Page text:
The TrailDirt Crew has recently returned from a trip to Northern California. Hiking and camping all over the Sierra Nevada and the lower Cascades was a lot of fun, and even offered up some surprises in scenic beauty and in nature.
One of our favorite experiences was hiking in Lassen Volcanic National Park on a trail to an area called Devils Kitchen. LaVo, as its called within the park service, exceeded my expectations in every way. I knew I would see some residual volcanic activity in the area, as Lassen Peak erupted in 1915–aside from Mt. St. Helens, it was the only other volcano to have erupted in the continental United States in the 20th century.
Once we arrived at the Warner Valley trail head and packed our day packs, we began walking west along the trail through a lush green valley. The valley was criss-crossed with tiny brooks and streams that were a bright orange and gray color, and were actually steaming up from the grassy surroundings. It was surreal. The bright orange color was due to a particular bacteria that only lives in really hot water. And the water was hot, not what you would imagine as a mountain brook at all. It also smelled of sulfur, continuously. You could not be anywhere in the Warner Valley and not smell it on the wind. There are signs discouraging hikers from touching or using the water, by the way.
The trail then snakes through a lovely grove of California Redwood, Spruce, Fir, and Ponderosa Pine for about a mile. As the trail continues west, the smell of sulfur becomes even stronger. Then you can hear water, lots of it. Hot Springs Creek is visible from an embankment at the edge of the forest grove above Devils Kitchen, and the trail drops down to creek level, where you cross a nice foot bridge.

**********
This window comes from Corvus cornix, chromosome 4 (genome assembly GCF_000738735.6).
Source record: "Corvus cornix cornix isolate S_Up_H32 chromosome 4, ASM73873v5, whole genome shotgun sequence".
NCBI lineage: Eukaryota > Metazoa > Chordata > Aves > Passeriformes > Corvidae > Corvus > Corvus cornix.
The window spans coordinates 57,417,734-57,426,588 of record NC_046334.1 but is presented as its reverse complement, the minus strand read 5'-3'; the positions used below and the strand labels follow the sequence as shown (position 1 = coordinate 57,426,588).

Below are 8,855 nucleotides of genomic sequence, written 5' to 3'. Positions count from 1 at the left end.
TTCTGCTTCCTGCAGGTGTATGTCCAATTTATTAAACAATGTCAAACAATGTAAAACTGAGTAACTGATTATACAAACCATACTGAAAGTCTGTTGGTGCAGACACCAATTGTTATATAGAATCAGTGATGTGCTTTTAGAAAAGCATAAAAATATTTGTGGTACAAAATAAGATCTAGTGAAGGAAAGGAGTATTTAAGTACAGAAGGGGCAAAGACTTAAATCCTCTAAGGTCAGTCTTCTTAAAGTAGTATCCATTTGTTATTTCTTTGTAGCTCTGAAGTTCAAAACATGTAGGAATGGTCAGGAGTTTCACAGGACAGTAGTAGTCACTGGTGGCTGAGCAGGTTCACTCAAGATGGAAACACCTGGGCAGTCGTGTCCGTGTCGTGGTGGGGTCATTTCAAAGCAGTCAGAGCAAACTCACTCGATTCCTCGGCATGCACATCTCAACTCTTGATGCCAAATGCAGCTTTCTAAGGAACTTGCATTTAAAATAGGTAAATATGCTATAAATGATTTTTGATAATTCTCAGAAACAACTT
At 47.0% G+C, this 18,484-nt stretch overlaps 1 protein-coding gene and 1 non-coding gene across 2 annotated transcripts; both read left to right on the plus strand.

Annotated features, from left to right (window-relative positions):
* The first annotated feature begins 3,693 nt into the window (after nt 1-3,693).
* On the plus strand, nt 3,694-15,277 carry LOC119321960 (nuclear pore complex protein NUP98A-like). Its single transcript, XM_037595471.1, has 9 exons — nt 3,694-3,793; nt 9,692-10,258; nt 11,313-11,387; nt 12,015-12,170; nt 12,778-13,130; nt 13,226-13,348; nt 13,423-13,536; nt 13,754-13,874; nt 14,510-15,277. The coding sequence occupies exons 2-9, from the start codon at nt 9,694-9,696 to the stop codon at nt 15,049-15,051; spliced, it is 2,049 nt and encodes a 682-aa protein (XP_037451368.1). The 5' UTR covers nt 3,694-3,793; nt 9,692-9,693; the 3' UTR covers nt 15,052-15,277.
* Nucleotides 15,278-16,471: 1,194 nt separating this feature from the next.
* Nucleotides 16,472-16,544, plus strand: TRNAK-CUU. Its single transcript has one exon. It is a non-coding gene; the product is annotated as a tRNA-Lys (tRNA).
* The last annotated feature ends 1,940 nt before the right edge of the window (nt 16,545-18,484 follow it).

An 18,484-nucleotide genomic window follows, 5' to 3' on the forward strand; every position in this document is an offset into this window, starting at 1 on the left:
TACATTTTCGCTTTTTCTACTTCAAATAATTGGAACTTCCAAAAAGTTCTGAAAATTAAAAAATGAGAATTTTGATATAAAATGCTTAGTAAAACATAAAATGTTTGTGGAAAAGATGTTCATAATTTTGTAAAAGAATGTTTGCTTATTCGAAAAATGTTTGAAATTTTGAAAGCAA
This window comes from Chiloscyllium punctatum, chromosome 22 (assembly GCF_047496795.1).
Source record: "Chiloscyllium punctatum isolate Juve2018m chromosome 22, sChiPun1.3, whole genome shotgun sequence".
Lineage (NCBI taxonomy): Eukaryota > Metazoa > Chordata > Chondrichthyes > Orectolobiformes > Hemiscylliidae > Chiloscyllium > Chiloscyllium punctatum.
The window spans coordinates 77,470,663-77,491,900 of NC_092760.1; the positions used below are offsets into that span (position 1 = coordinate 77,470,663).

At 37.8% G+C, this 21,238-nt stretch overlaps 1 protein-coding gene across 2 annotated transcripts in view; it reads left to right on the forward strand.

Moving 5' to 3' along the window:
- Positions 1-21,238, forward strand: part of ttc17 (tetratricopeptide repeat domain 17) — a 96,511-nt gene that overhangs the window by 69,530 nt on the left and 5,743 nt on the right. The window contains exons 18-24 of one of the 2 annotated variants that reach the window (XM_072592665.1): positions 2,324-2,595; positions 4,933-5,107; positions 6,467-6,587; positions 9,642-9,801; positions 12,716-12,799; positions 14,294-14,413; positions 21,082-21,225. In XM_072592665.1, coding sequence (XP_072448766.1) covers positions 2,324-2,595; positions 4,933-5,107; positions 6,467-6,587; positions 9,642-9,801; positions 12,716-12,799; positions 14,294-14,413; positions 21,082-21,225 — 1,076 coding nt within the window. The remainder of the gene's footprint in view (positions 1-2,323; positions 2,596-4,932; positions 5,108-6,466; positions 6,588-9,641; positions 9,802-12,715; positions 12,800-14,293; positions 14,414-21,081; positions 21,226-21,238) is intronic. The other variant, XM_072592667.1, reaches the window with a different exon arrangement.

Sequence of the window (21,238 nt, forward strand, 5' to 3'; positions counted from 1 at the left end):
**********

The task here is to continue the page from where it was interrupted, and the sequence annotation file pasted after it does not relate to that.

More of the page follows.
From the bridge, the trail carefully weaves though the small caldera area known as Devils Kitchen. It is like having a tiny version of Yellowstone to yourself. Sulfur, steam, and boiling mud pots surround you and you can feel the “thump” of the mud boiling next to the larger pots. The smell of sulfur is overwhelming, and some of the fumaroles, or steam vents, are just like inhaling a hot, wet, blast of sulfur if you stand close enough.
All together, the hike round trip was 4.2 miles and took around two to three hours. It did not disappoint in either scenery or geology or volcanic features. We even encountered some grazing mule deer on way back to the car.
Getting to the Warner Valley trail head area is a bit east of the park’s main entrance road; you will need to turn onto the Warner Valley Road at Chester, California, and take it north and west into Drakesbad at the Warner Valley entrance into the park. To get more information about this hike, visit Lassen Volcanic National Park’s page about Devils Kitchen.